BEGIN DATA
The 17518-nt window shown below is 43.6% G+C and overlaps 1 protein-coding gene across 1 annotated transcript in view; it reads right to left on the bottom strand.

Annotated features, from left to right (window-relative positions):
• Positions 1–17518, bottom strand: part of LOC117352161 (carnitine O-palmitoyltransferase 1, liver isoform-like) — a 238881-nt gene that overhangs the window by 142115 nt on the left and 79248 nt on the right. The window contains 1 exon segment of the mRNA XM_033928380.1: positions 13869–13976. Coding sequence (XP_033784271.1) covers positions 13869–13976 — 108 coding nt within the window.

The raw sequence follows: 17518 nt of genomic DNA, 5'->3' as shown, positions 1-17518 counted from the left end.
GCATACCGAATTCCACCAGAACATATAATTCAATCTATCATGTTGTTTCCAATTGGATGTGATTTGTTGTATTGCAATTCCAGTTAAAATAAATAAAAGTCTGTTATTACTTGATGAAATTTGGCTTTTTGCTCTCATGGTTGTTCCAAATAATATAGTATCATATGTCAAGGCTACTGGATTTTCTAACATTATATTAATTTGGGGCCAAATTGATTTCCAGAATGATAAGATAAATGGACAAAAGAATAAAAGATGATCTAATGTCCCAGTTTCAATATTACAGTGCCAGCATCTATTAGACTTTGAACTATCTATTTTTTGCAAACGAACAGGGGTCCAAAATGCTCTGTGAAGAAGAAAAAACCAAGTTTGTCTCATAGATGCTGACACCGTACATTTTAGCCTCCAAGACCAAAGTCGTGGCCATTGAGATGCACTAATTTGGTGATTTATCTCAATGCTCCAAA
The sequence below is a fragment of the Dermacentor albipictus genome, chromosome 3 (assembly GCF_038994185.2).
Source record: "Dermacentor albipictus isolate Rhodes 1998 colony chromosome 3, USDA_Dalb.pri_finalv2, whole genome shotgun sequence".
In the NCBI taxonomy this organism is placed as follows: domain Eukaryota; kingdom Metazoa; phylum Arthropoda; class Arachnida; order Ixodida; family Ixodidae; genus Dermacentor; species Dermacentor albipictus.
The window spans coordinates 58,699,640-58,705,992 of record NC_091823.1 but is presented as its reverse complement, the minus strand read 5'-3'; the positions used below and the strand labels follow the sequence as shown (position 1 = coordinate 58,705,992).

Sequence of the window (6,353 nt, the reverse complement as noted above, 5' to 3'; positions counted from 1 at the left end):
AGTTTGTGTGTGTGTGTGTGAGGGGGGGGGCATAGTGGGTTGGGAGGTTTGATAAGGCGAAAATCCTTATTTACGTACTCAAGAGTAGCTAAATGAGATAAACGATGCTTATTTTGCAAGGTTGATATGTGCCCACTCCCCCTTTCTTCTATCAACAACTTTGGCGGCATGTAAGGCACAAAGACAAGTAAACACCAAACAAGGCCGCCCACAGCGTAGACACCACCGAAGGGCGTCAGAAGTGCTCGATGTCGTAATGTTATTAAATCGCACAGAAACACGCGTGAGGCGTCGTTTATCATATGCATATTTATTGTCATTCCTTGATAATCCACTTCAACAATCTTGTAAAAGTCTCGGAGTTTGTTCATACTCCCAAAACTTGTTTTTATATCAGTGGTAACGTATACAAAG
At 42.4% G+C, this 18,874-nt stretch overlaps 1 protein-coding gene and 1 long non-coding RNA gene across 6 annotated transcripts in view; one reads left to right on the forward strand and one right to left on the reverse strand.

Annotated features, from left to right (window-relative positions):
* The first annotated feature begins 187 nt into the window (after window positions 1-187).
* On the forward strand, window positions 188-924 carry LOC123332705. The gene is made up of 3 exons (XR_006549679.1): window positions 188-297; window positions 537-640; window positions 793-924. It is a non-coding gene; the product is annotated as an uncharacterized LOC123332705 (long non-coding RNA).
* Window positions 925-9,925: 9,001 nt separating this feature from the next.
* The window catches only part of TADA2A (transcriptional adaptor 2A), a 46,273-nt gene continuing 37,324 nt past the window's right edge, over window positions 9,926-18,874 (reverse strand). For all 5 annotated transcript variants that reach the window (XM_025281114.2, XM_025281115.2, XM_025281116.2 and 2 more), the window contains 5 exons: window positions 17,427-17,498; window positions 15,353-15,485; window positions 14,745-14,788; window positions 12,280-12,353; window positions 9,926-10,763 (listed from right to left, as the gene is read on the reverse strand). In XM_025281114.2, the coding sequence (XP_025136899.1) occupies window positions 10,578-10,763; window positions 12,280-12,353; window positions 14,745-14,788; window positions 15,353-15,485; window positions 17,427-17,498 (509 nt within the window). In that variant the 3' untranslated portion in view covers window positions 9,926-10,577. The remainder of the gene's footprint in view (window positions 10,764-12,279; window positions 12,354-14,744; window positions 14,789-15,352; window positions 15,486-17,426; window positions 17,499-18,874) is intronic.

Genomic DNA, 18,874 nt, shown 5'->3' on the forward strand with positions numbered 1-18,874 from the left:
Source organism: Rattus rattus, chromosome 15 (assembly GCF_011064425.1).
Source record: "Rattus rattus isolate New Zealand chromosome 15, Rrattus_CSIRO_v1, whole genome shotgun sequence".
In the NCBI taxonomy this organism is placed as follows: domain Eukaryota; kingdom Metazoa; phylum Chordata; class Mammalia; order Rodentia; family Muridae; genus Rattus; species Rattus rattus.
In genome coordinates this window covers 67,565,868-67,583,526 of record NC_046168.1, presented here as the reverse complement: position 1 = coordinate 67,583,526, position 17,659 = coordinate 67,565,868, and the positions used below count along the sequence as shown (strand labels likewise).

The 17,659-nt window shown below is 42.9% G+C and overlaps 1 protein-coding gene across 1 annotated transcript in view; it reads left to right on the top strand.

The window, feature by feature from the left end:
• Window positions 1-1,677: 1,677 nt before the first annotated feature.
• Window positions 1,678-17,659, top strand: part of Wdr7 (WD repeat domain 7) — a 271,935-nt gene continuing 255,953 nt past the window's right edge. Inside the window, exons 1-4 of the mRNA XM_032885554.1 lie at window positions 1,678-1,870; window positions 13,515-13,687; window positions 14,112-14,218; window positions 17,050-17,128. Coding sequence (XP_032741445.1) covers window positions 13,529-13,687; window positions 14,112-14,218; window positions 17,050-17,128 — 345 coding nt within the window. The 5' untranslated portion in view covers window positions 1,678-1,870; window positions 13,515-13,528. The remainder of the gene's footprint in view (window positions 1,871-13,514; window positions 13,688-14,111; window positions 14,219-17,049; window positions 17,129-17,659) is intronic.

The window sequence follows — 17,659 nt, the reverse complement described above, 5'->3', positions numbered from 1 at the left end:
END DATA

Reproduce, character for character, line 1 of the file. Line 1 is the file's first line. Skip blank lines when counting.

The 17518-nt window shown below is 43.6% G+C and overlaps 1 protein-coding gene across 1 annotated transcript in view; it reads right to left on the bottom strand.